illustration of a woman holding a glass of wine and a man, Prufrock, standing opposite her

The Love Song of J. Alfred Prufrock

by T. S. Eliot
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Significant Allusions

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Last Updated on July 10, 2019, by eNotes Editorial. Word Count: 1124

Eliot spent his early adulthood studying philosophy and literature at Harvard, the Sorbonne, and Oxford; he was an intellectual and an unapologetic elitist. One result of his high-mindedness is that his poetry contains abundant allusions, many of them obscure. However, “Prufrock” is challenging—and rewarding—enough without examining every obscure reference. 

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With that said, there are certain cultural and literary allusions that are central to understanding the poem. 

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Latest answer posted November 19, 2008, 9:57 am (UTC)

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Allusions to Art and Literature: Prufrock makes allusions to art and literature that show him to be a cultured man. Though the poem has some “buried” allusions—passing references that are likely to be lost on most readers—the more explicit ones are less daunting than they may seem at first. You don’t need an in-depth understanding of the references to grasp the broader themes of the poem. Each allusion is ultimately a tool Prufrock uses in his struggle to define his own identity and his place in the world.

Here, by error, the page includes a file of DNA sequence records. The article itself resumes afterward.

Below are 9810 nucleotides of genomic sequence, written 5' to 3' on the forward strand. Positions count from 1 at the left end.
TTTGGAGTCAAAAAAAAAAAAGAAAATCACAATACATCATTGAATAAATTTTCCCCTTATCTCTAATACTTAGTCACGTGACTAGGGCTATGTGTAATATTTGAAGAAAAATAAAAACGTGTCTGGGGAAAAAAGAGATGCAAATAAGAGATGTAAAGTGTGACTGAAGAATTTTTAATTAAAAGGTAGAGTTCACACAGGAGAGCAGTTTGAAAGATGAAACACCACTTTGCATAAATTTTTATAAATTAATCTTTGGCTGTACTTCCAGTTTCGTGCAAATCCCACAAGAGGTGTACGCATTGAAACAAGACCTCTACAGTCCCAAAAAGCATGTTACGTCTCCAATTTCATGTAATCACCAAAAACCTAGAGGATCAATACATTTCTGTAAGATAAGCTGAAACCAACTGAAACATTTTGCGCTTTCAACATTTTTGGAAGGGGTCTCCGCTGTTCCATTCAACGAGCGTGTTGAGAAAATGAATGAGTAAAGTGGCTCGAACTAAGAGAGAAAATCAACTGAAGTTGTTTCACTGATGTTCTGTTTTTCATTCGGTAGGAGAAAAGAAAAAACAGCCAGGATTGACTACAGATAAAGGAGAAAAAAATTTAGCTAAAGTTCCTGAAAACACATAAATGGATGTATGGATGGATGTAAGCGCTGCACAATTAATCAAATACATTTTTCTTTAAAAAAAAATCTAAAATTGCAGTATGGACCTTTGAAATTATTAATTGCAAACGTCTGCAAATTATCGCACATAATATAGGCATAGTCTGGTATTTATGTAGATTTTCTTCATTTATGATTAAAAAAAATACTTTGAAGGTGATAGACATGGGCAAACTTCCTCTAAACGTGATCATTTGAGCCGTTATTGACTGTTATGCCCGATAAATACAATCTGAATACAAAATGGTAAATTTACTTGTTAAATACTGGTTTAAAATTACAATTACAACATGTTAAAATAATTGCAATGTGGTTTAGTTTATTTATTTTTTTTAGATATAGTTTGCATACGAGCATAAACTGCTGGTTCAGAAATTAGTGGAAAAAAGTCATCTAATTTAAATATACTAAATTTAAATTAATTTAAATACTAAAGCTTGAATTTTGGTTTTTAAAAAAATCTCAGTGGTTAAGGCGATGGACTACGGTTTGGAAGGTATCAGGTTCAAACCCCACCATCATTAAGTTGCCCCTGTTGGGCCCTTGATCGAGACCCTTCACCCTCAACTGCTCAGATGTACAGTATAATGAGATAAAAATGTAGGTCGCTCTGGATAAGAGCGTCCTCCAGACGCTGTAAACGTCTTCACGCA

• Michelangelo: The first such reference comes in the two-line second stanza: “In the room the women come and go / Talking of Michelangelo.” The mention of a Renaissance artist in this couplet isn’t laden with deep meaning, but it serves as an indication of the type of women who interest, and intimidate, Prufrock. It sets up Michelangelo as a foil for Prufrock: the fact that the women are contemplating one of the world’s boldest and most accomplished artists may make the timid, indecisive narrator feel even more self-conscious about his own shortcomings. 
  • “To His Coy Mistress”: The continued repetition of the phrase “there will be time” is a response to Andrew Marvell’s 1681 poem “To His Coy Mistress.” Marvell’s speaker is assertive, leveraging the swiftness of time’s passage to convince his lover that they should “sport while [they] may.” “Let us roll all our strength and all / Our sweetness up into one ball,” he commands, “And tear our pleasures with rough strife / Through the iron gates of life.” By contrast, Prufrock is timid and uncertain, and sees time as an interminable stretch in which he can examine and reexamine his chosen action and inaction. Though he understands that Marvell’s forward approach is a course open to him, Prufrock instead wonders, “Would it have been worth while. . . . To have squeezed the universe into a ball / To roll it toward some overwhelming question” given the potential for rejection by the target of his affection.